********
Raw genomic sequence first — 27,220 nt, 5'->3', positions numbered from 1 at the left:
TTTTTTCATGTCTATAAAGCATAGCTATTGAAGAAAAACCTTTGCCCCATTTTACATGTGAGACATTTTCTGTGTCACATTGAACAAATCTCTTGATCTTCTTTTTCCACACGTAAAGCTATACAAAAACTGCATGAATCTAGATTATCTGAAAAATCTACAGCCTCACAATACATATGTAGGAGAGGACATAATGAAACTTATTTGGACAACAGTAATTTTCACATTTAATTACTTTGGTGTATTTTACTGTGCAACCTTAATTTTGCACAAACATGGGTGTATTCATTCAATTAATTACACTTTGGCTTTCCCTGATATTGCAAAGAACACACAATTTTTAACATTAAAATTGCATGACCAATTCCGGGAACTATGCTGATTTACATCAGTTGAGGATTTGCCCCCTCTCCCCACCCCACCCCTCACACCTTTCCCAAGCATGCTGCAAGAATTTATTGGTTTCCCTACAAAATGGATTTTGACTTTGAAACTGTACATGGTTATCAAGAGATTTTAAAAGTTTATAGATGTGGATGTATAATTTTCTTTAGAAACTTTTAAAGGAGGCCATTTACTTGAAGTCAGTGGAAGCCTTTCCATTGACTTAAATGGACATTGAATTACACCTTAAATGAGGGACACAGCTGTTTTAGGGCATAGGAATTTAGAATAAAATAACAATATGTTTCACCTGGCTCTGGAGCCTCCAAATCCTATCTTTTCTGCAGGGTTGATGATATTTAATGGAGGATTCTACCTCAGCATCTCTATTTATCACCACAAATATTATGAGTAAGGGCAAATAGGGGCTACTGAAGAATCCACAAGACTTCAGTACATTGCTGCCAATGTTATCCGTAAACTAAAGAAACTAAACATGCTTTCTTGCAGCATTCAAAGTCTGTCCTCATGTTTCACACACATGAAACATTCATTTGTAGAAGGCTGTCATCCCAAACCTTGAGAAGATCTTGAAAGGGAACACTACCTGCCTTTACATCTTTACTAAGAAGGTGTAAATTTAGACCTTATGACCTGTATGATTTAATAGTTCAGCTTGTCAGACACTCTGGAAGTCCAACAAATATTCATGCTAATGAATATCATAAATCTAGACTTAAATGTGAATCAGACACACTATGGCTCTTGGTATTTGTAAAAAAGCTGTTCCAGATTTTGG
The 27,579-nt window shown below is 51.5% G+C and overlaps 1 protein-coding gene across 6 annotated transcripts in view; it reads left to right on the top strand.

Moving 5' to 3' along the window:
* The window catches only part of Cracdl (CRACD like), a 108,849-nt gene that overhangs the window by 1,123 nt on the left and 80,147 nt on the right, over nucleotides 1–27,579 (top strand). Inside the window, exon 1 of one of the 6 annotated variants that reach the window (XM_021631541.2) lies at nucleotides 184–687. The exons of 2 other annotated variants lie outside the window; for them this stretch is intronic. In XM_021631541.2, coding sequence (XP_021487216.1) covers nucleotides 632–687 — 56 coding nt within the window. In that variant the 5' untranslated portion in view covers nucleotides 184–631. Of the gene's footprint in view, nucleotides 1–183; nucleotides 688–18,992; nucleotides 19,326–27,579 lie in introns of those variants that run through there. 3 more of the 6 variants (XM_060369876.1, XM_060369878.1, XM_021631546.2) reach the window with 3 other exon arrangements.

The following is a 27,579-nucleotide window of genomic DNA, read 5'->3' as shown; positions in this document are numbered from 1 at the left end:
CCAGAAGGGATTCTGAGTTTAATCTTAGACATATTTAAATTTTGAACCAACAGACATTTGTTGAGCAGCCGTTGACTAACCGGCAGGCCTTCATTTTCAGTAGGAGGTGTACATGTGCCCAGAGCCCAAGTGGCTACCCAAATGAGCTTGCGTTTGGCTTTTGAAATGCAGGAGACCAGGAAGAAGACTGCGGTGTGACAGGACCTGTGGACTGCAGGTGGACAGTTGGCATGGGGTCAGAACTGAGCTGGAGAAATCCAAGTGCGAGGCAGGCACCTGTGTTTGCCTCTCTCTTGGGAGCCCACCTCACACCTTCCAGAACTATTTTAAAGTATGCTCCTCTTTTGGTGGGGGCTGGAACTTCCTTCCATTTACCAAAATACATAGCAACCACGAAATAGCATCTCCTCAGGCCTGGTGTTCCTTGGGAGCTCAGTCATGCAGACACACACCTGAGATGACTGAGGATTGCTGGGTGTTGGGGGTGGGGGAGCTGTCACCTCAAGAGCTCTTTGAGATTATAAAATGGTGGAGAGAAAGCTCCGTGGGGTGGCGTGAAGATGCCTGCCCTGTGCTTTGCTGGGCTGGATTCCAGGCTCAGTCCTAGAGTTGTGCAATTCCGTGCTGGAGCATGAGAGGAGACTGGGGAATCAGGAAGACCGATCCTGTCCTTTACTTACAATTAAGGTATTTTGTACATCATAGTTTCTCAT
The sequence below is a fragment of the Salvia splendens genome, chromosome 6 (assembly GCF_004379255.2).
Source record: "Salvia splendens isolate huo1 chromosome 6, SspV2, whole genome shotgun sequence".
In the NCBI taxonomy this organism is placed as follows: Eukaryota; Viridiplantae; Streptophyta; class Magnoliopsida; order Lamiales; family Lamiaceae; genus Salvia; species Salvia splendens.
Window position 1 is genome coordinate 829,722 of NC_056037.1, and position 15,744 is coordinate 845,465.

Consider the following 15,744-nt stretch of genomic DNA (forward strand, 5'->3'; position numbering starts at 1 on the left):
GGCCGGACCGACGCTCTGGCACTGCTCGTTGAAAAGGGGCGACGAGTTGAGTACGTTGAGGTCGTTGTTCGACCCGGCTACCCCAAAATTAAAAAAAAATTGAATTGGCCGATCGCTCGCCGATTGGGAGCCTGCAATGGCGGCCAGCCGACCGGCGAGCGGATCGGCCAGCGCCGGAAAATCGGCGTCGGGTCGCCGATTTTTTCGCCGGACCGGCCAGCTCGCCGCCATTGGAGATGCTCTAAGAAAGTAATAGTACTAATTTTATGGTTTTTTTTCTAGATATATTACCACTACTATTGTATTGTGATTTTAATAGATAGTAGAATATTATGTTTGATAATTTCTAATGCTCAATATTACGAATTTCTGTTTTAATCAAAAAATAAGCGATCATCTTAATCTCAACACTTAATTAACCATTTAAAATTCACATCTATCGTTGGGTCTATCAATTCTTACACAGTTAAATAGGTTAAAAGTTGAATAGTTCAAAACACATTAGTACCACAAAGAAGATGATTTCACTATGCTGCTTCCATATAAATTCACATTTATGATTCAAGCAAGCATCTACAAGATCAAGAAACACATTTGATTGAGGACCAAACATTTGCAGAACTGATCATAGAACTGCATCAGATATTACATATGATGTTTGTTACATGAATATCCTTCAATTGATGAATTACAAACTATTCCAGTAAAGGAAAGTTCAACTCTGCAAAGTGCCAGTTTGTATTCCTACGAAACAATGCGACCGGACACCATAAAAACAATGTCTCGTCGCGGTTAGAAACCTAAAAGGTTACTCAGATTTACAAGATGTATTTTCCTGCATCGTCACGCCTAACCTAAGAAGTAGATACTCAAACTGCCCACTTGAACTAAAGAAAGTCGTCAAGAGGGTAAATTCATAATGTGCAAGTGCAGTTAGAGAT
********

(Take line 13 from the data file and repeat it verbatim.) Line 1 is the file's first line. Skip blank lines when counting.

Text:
GGCCGGACCGACGCTCTGGCACTGCTCGTTGAAAAGGGGCGACGAGTTGAGTACGTTGAGGTCGTTGTTCGACCCGGCTACCCCAAAATTAAAAAAAAATTGAATTGGCCGATCGCTCGCCGATTGGGAGCCTGCAATGGCGGCCAGCCGACCGGCGAGCGGATCGGCCAGCGCCGGAAAATCGGCGTCGGGTCGCCGATTTTTTCGCCGGACCGGCCAGCTCGCCGCCATTGGAGATGCTCTAAGAAAGTAATAGTACTAATTTTATGGTTTTTTTTCTAGATATATTACCACTACTATTGTATTGTGATTTTAATAGATAGTAGAATATTATGTTTGATAATTTCTAATGCTCAATATTACGAATTTCTGTTTTAATCAAAAAATAAGCGATCATCTTAATCTCAACACTTAATTAACCATTTAAAATTCACATCTATCGTTGGGTCTATCAATTCTTACACAGTTAAATAGGTTAAAAGTTGAATAGTTCAAAACACATTAGTACCACAAAGAAGATGATTTCACTATGCTGCTTCCATATAAATTCACATTTATGATTCAAGCAAGCATCTACAAGATCAAGAAACACATTTGATTGAGGACCAAACATTTGCAGAACTGATCATAGAACTGCATCAGATATTACATATGATGTTTGTTACATGAATATCCTTCAATTGATGAATTACAAACTATTCCAGTAAAGGAAAGTTCAACTCTGCAAAGTGCCAGTTTGTATTCCTACGAAACAATGCGACCGGACACCATAAAAACAATGTCTCGTCGCGGTTAGAAACCTAAAAGGTTACTCAGATTTACAAGATGTATTTTCCTGCATCGTCACGCCTAACCTAAGAAGTAGATACTCAAACTGCCCACTTGAACTAAAGAAAGTCGTCAAGAGGGTAAATTCATAATGTGCAAGTGCAGTTAGAGAT